Styles Hutchins thus became not only the first African American attorney admitted to the Georgia bar but also the first to plead a case before a judge in that state. Several period newspaper reports also chronicle his interest and participation in local politics.
African American attorneys moved into roles in the Southern courts very slowly. The first recorded case argued by a black lawyer took place in Nashville in 1870. Although African American attorneys began to appear in the Nashville Criminal Court the following year, it would be nearly 1880 before a black attorney would argue a case in the Chancery Court. Atlanta was progressing even more slowly – Hutchins’ earliest appearance in a Georgia court (the first for any African American lawyer in the state) was in 1877, the same year the Compromise of 1877 ended Congressional Reconstruction and put Rutherford B. Hayes in the White House.
In June 1878 Hutchins filed a case to test whether barbershops could operate on Sundays. (They could.) A year later he made headlines by shooting himself in the hand with a pistol. He seems to have made a quick recovery, however, and was soon back in the news with some belligerent comments about the imminent Congressional elections.
The 1880 census placed “Stiles” Hutchins in McIntosh County, Georgia, where he was working as an attorney. Now 28 years old, he was living in a boarding house with his new wife, Clara (33), also a Georgia native. Their marriage record lists her surname as “Harris,” but an 1883 article in the Atlanta Constitution says she was “formerly Clara Thomas.” Hutchins seems to have run afoul of the law during that period. Atlanta newspapers carried the story of his two-year prison term for, as one sardonic writer put it, “a too affectionate attachment to his clients’ money.”
By 1883 Hutchins had been released from prison and was living in Tennessee. According to a September 1883 news report in the Atlanta Constitution, he had recently filed suit to divorce Clara on two counts: the first was infidelity; the second, as the Constitution gleefully described it, was that she had “duped and inveigled him into marriage with her by representing herself as a bonafide and iron-clad divorced woman, when in truth and in fact she had not obtained a regulation yard-wide-and-all-wool divorce from her said first husband.” Gossip from Chattanooga, passed along by the Constitution, suggested that he had met another woman there.
The failure of Styles Hutchins’ first marriage presents an interesting question about the mother of the two Hutchins children. We know he was married to Clara from 1880 to 1883, and to a woman named Mattie from 1896 until his death in 1950. But Styles’ daughter Viola was born in May 1887, and Styles Junior arrived in October 1893 – between the other two marriages. Who was their mother? Clara was out of the picture by then; Mattie, born in 1877, was too young to have been the children’s mother. There are a few scattered clues to her identity, although they add yet another layer of confusion. Styles Junior’s 1917 marriage application lists his mother’s name as “Cora.” Another source, the Biographical Directory of the Tennessee General Assembly informs us that Hutchins’ wife died on November 14, 1895. Her tombstone inscription (in Hamilton County Tombstone Inscriptions, Negro, published as a WPA project in 1939), reads “Dora Hutchins / Wife of / S. L. Hutchins / Nov. 14, 1895 / Aged 27 Yrs.” This is certainly not Clara, whom Hutchins married in 1880, when this woman was 12 years old; nor is it Mattie, who outlived Cora/Dora by 60 years. Whoever the children’s mother may have been, it was Mattie who raised the two youngsters. Her own marriage to Styles Hutchins seems to have been successful, lasting more than 50 years.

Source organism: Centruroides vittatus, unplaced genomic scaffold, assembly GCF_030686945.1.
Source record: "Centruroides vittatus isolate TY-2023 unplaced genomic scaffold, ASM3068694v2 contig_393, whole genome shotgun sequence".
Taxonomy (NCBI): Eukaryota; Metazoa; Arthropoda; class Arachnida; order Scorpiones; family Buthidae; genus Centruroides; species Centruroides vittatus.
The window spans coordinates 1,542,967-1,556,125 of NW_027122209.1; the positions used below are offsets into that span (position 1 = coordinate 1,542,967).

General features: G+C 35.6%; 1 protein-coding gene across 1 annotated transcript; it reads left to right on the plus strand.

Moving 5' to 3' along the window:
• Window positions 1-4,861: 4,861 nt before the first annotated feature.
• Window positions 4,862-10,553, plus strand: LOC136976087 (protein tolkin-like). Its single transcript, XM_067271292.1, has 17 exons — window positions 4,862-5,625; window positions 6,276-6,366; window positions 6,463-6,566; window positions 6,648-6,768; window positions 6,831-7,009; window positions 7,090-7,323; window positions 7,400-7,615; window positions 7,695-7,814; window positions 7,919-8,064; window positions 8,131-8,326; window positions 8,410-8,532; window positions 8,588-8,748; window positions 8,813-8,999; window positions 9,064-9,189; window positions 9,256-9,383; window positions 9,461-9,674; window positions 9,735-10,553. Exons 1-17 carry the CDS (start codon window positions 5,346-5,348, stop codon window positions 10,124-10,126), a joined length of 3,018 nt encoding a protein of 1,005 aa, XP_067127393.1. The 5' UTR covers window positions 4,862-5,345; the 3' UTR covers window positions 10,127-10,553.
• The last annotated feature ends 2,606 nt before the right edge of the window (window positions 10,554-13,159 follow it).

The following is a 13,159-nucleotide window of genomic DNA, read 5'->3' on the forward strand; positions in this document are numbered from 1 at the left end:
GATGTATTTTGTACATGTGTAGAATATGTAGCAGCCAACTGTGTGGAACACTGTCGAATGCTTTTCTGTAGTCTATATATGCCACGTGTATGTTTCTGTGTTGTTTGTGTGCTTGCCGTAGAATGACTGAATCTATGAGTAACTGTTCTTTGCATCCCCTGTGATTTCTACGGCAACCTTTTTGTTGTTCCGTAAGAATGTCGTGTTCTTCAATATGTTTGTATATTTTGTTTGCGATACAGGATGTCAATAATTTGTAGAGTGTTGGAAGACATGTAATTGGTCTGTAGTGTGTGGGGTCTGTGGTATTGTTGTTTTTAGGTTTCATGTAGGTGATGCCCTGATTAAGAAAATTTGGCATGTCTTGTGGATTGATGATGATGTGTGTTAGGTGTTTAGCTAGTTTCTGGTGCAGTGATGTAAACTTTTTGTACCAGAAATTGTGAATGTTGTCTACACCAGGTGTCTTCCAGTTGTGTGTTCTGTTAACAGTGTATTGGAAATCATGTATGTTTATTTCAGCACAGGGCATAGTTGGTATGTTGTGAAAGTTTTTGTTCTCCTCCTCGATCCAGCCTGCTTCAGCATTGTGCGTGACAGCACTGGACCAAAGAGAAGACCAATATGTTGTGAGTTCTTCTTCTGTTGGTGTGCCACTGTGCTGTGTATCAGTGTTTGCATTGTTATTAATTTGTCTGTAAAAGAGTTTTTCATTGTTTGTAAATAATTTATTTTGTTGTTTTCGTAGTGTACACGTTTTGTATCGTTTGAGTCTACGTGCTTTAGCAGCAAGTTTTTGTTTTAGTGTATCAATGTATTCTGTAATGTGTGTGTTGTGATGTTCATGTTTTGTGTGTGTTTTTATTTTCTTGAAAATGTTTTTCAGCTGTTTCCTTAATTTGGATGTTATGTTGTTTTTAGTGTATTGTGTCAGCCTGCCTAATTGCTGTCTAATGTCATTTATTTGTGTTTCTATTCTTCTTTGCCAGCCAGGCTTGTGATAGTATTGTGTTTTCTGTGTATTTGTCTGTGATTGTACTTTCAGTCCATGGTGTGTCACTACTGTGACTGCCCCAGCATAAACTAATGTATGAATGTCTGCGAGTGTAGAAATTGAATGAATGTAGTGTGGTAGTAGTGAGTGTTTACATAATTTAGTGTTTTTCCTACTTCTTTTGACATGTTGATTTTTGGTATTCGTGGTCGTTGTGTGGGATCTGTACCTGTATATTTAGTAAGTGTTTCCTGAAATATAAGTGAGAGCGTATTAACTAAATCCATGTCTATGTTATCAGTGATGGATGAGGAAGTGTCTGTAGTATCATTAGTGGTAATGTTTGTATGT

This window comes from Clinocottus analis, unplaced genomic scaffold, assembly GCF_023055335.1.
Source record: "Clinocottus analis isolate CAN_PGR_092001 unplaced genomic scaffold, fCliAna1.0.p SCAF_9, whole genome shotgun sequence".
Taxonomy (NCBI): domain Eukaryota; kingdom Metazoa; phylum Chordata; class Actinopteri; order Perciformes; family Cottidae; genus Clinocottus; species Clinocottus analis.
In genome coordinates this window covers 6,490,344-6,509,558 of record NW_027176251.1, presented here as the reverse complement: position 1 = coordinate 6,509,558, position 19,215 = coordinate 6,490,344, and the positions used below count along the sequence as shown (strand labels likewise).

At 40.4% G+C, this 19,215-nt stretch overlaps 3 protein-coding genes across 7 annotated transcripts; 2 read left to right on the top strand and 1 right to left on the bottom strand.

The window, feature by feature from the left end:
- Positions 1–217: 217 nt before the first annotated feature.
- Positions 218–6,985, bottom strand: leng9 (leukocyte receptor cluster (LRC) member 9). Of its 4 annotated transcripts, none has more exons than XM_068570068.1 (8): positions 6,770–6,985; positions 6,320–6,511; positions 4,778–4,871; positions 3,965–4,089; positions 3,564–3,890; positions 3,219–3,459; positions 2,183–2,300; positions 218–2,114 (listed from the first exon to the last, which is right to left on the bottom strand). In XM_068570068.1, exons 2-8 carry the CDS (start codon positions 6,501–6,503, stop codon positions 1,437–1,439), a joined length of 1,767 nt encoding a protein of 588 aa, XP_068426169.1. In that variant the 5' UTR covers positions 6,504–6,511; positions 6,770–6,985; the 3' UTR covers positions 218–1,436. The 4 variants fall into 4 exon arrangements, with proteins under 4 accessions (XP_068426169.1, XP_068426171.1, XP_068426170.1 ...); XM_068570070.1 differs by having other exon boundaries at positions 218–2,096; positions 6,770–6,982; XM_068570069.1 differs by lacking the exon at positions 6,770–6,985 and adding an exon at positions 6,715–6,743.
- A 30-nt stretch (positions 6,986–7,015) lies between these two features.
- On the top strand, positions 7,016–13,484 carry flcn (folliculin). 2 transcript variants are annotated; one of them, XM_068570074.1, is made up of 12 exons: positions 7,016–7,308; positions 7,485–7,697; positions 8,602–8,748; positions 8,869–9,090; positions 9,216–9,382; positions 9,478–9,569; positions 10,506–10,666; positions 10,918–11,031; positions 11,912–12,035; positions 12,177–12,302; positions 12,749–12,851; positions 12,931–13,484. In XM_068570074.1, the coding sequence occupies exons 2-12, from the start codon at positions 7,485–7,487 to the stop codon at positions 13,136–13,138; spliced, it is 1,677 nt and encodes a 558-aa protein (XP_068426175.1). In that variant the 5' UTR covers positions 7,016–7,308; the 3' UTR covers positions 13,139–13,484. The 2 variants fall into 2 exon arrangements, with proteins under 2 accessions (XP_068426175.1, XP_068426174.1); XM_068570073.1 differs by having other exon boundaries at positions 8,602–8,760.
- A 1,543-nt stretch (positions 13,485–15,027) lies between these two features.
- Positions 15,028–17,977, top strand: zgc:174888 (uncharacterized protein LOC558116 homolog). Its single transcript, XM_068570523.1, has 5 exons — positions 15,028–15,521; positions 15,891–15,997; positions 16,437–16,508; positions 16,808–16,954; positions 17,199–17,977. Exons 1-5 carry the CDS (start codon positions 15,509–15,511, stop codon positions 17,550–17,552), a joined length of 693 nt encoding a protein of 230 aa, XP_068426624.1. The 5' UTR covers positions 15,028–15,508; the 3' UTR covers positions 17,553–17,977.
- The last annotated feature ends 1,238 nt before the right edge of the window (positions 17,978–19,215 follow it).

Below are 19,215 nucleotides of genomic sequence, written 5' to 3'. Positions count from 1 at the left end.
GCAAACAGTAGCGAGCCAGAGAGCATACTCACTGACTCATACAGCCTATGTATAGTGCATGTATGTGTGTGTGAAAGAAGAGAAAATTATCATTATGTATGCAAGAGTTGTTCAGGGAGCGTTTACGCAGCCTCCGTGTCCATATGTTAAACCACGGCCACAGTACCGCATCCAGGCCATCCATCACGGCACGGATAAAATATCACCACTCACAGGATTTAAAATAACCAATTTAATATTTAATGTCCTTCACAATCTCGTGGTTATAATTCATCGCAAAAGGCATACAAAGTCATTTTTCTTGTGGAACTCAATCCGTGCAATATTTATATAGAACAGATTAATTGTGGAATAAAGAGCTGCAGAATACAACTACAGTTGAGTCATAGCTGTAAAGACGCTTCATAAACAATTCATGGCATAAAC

Sometime after 1881 Hutchins opened a law practice in Chattanooga while also serving as editor of The Independent Age, a popular African American newspaper. He found plenty to write about. For one thing, the 1884 election that sent black candidate William C. Hodge to the Tennessee General Assembly had also created a deep rift in the Republican Party. Local white party leaders bolted from the party caucus and backed an independent candidate for the legislature. Hutchins was part of a group of dissident blacks who quickly organized their own caucus. He was extremely unsympathetic to African Americans who accepted minor public offices from whites he said were only trying to buy black votes cheaply: “Are you dogs and slaves to act like that?”
Having endeared himself to black voters by becoming a passionate spokesman for civil rights, Hutchins himself ran for the legislature in the next election (1886), winning by a razor-thin margin of eight votes!
A tireless legislator, the 35-year-old Republican took his seat in the Tennessee House in 1887, the same year his daughter Viola was born. He served on the committees for Education and New Counties and was actually successful in carrying two bills through to passage, a feat few other black legislators were able to accomplish. The first, HB 136, repealed an 1883 amendment to the Chattanooga city charter that required voters to pay a poll tax. Surprisingly, the bill faced no challenges – white officials evidently failed to grasp the potential of such a bill to reduce black voting strength. [They would remember it the following year, however, when the 46th General Assembly, which had no black members, enacted a statewide poll tax as the first of several measures designed to disfranchise African American voters.] Another Hutchins bill, HB 413, which prevented criminals convicted in other states from testifying in Tennessee courts, was adopted by a vote of 72-4. His bill to limit the use of convict labor was unsuccessful, even though he does not seem to have framed it as a racial issue.